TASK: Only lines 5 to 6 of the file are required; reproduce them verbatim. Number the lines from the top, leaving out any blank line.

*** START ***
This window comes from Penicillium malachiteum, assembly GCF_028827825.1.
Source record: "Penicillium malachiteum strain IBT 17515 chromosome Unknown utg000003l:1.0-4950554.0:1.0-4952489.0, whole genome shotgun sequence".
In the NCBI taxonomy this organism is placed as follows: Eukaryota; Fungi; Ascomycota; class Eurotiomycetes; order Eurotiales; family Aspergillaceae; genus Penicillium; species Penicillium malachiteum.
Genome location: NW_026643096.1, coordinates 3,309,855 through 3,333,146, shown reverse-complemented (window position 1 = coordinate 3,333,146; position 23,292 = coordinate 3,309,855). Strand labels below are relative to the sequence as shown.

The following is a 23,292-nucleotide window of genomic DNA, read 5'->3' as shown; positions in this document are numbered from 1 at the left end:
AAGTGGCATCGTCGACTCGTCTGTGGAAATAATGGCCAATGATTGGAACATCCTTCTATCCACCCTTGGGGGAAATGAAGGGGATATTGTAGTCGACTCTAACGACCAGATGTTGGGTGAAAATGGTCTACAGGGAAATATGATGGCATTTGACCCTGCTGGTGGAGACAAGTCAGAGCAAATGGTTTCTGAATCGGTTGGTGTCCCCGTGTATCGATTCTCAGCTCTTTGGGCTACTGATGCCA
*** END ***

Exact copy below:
The following is a 23,292-nucleotide window of genomic DNA, read 5'->3' as shown; positions in this document are numbered from 1 at the left end:
AAGTGGCATCGTCGACTCGTCTGTGGAAATAATGGCCAATGATTGGAACATCCTTCTATCCACCCTTGGGGGAAATGAAGGGGATATTGTAGTCGACTCTAACGACCAGATGTTGGGTGAAAATGGTCTACAGGGAAATATGATGGCATTTGACCCTGCTGGTGGAGACAAGTCAGAGCAAATGGTTTCTGAATCGGTTGGTGTCCCCGTGTATCGATTCTCAGCTCTTTGGGCTACTGATGCCA